The GOP presidential candidates will hit the ground running in New Hampshire.
But they face a very different challenge connecting with voters there than they did in Iowa.
The upcoming primary and the caucuses aren't just apples and oranges -- they are granite cliffs and corn fields, they're that different, CBS News correspondent Karen Brown remarked.
A key example is about half of the voters in Iowa Tuesday night said they were very conservative. In the last election, only 20 percent of people polled in New Hampshire described themselves that way.
For Republicans in New Hampshire, it's more about being a fiscal conservative, with small business owners leading that charge.
Fritz Koeppel is one of those small business owners. With business down 10 percent at his historic Wentworth Hotel in Jackson, New Hampshire, he's trying to make sure his place doesn't become history.
Koeppel is a moderate Republican and shares one thing with his conservative counterparts in Iowa. He said, "This election is all about the economy."
But University of New Hampshire pollster Andy Smith recognizes the differences between the two states. He said, "Iowa Republicans, for example, are dominated by evangelical churches, home-school organizations. New Hampshire, according to one study by Gallup, is the second least-religious state in the country."
So the kind of talk that played in Iowa, such as Romney saying in Sioux City, Iowa, "This is a great country and I trust in God," may not play in New Hampshire.
New Hampshire has a low, 5.2 percent unemployment rate. Small businesses are keeping people employed.
But small business owner Koppel said he is frustrated, joking that he's nearly ripped all the hair off his head.
Pollster Smith said small businesses dominate the New Hampshire economy -- an important sector in this election.
Iowa, in contrast, leans toward agro-business and large companies, but a smaller pool of voters than New Hampshire. The caucuses in Iowa are Republicans only.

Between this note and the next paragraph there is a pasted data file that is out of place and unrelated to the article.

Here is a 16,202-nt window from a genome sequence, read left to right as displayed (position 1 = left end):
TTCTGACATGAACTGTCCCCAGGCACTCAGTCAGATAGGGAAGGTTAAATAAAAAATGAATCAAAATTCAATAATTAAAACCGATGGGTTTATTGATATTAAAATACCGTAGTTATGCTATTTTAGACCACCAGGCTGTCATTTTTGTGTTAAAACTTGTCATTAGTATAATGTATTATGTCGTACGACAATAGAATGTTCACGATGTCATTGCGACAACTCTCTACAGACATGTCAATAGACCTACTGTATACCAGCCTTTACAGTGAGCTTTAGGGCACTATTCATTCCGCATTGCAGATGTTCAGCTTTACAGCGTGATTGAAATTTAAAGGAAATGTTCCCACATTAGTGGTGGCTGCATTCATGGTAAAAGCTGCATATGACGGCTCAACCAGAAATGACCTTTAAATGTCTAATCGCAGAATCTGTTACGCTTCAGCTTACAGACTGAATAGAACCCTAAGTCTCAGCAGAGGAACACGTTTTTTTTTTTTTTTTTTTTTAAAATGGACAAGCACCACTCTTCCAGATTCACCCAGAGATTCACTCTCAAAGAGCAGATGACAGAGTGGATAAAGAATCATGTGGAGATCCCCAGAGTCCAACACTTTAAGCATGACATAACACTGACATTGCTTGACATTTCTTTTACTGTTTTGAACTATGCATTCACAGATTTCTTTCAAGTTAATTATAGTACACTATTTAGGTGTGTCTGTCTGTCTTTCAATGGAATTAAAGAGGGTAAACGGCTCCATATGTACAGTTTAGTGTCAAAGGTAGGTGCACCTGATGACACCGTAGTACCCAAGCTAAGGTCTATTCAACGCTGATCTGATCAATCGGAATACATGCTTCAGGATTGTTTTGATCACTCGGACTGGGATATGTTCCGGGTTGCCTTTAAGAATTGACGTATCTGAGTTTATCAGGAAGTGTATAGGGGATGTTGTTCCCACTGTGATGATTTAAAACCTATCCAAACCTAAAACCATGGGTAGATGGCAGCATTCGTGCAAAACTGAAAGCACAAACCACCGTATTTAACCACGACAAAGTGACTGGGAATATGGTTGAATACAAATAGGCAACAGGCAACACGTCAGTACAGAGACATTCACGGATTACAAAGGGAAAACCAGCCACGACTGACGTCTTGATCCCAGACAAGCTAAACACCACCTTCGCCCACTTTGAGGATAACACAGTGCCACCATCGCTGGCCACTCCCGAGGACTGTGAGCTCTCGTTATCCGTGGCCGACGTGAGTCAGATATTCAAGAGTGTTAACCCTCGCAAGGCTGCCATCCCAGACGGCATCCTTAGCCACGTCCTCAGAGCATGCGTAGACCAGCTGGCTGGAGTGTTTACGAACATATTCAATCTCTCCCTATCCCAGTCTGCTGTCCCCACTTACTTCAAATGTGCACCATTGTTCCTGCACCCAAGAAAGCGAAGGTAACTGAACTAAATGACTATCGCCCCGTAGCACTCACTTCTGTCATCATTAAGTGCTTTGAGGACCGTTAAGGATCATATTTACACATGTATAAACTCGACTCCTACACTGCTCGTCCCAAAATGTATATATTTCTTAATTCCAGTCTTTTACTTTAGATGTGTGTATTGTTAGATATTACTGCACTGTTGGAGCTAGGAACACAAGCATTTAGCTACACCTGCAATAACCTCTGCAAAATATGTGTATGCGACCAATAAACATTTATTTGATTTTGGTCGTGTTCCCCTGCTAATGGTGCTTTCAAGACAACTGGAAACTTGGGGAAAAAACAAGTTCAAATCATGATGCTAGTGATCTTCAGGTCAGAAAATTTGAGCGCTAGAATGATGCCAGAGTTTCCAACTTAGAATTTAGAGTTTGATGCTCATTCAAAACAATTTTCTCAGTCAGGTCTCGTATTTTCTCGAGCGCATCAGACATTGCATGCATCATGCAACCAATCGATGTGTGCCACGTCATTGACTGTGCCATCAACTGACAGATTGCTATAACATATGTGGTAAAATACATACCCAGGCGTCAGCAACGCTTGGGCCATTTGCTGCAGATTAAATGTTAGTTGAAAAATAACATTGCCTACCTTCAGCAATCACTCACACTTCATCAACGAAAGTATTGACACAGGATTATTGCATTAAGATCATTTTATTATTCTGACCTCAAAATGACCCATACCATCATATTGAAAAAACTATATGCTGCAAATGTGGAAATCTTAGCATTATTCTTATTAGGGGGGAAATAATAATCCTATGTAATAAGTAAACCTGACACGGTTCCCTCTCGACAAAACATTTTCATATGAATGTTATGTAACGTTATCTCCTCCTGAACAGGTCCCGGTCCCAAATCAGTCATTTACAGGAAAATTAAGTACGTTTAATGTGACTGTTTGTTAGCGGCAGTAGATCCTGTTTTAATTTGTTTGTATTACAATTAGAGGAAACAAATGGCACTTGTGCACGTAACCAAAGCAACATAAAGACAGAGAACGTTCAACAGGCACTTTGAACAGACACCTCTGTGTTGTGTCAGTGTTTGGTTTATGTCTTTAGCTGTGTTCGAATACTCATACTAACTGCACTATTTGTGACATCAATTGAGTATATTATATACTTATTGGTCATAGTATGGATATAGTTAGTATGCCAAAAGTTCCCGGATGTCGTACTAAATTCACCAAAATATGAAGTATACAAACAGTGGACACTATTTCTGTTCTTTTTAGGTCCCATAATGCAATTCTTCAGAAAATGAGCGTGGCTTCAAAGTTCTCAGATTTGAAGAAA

In New Hampshire, independents like Concord deli owner Peter Sylvestro also participates. He's a swing voter who has seen firsthand consumer confidence drop to its lowest level in two years.
When asked why business is down 20 percent, Sylvestro said, "(People) are bringing their own lunch. They are cutting back when they do come in -- they are getting a half a sandwich instead of a whole sandwich."
In the last election, Sylvestro made headlines when he met President Obama.
But today, the photo taken of Sylvestro and Mr. Obama isn't posted in his establishment anymore.
Sylvestro remarked, "Hope and change hasn't translated into anything for my business and, I'm sure, for a lot of other small businesses."
Brown asked, "Why is it the government's responsibility to fix it for you?"
"It is not their responsibility to fix my business, but it is the government's responsibility to set a mood that it's OK to go out and spend money again," Sylvestro said.
Four-in-ten New Hampshire independents consistently vote Democratic. But like Sylvestro, a growing number are switching allegiances.
"For the first time in my life I'm going to vote Republican," Sylvestro said.
When asked if he feels like a turncoat, Sylvestro replied, "Not at all. I feel like a patriot. Maybe it will wake up some people in Washington."
And unlike in the Iowa caucuses -- where six percent of eligible voters turned out -- in New Hampshire, the candidates have a lot more voters to convince.
"We often have turnout higher than some states have in their general election for president," Smith said. "We are actually seeing Republican interest is higher this year than it was in 2008."
Koeppel said, "I do think the Republicans have a good chance to get back in the White House."
And that has also lit a political fire in Koeppel as he considers whose leadership could give the economy a spark.
Asked if his concern for his business and his country has him more interested in politics, Koeppel said, "Exactly. Glued to the TV."